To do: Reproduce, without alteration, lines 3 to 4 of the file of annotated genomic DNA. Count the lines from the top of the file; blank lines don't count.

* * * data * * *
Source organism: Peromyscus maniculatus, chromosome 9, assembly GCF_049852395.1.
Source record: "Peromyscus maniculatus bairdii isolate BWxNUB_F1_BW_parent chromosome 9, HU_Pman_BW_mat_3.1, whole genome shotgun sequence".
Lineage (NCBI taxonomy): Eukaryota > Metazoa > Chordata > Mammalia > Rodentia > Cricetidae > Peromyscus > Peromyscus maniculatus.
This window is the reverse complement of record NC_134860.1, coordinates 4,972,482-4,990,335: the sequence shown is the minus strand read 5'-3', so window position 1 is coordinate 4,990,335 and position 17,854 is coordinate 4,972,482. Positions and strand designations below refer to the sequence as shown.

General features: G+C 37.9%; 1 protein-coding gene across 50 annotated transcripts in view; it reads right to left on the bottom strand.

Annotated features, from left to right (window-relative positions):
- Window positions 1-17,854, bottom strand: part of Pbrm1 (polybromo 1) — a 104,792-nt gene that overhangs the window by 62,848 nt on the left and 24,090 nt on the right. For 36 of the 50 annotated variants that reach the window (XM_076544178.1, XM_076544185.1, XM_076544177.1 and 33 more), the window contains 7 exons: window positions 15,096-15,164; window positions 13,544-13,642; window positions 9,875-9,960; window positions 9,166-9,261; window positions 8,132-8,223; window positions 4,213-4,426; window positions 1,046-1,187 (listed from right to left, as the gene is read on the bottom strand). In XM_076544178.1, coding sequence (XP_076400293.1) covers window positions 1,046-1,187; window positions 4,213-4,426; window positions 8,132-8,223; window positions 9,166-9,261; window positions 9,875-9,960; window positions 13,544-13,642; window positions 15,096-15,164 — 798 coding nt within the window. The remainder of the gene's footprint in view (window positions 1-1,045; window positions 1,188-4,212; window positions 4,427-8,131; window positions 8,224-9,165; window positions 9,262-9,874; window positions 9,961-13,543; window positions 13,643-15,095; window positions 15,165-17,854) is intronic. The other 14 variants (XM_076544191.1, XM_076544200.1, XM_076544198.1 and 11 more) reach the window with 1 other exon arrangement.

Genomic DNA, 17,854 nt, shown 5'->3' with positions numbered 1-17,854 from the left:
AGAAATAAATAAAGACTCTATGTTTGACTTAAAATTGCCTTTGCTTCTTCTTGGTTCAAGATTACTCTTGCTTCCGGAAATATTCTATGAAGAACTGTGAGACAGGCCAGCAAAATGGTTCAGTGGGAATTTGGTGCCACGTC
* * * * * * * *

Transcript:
Lineage (NCBI taxonomy): Eukaryota > Metazoa > Chordata > Mammalia > Rodentia > Cricetidae > Peromyscus > Peromyscus maniculatus.
This window is the reverse complement of record NC_134860.1, coordinates 4,972,482-4,990,335: the sequence shown is the minus strand read 5'-3', so window position 1 is coordinate 4,990,335 and position 17,854 is coordinate 4,972,482. Positions and strand designations below refer to the sequence as shown.